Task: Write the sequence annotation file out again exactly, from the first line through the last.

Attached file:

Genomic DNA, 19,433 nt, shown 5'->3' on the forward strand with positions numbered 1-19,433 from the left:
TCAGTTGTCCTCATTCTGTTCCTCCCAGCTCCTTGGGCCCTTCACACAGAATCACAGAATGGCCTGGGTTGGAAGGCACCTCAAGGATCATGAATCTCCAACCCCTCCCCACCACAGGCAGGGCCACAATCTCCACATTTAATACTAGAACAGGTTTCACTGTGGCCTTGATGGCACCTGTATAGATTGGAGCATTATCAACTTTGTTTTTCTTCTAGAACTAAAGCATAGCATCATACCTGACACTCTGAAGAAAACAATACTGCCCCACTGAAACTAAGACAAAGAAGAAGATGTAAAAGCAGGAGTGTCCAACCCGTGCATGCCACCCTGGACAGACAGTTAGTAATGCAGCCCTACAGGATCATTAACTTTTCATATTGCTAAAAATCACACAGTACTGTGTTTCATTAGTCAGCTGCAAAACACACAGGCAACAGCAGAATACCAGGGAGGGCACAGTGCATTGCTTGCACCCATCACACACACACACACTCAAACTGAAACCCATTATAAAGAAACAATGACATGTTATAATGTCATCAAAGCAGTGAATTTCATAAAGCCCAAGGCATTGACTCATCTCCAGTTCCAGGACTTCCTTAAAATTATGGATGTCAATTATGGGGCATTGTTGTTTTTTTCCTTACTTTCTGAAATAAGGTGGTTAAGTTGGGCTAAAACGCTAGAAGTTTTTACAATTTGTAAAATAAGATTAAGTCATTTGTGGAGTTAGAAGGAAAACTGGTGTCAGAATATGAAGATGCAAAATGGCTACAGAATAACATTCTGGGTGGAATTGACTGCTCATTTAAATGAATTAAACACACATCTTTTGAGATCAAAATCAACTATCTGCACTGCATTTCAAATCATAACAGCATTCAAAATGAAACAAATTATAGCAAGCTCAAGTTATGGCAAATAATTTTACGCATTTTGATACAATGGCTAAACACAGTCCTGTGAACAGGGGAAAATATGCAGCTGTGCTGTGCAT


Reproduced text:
Genomic DNA, 19,433 nt, shown 5'->3' on the forward strand with positions numbered 1-19,433 from the left:
TCAGTTGTCCTCATTCTGTTCCTCCCAGCTCCTTGGGCCCTTCACACAGAATCACAGAATGGCCTGGGTTGGAAGGCACCTCAAGGATCATGAATCTCCAACCCCTCCCCACCACAGGCAGGGCCACAATCTCCACATTTAATACTAGAACAGGTTTCACTGTGGCCTTGATGGCACCTGTATAGATTGGAGCATTATCAACTTTGTTTTTCTTCTAGAACTAAAGCATAGCATCATACCTGACACTCTGAAGAAAACAATACTGCCCCACTGAAACTAAGACAAAGAAGAAGATGTAAAAGCAGGAGTGTCCAACCCGTGCATGCCACCCTGGACAGACAGTTAGTAATGCAGCCCTACAGGATCATTAACTTTTCATATTGCTAAAAATCACACAGTACTGTGTTTCATTAGTCAGCTGCAAAACACACAGGCAACAGCAGAATACCAGGGAGGGCACAGTGCATTGCTTGCACCCATCACACACACACACACTCAAACTGAAACCCATTATAAAGAAACAATGACATGTTATAATGTCATCAAAGCAGTGAATTTCATAAAGCCCAAGGCATTGACTCATCTCCAGTTCCAGGACTTCCTTAAAATTATGGATGTCAATTATGGGGCATTGTTGTTTTTTTCCTTACTTTCTGAAATAAGGTGGTTAAGTTGGGCTAAAACGCTAGAAGTTTTTACAATTTGTAAAATAAGATTAAGTCATTTGTGGAGTTAGAAGGAAAACTGGTGTCAGAATATGAAGATGCAAAATGGCTACAGAATAACATTCTGGGTGGAATTGACTGCTCATTTAAATGAATTAAACACACATCTTTTGAGATCAAAATCAACTATCTGCACTGCATTTCAAATCATAACAGCATTCAAAATGAAACAAATTATAGCAAGCTCAAGTTATGGCAAATAATTTTACGCATTTTGATACAATGGCTAAACACAGTCCTGTGAACAGGGGAAAATATGCAGCTGTGCTGTGCAT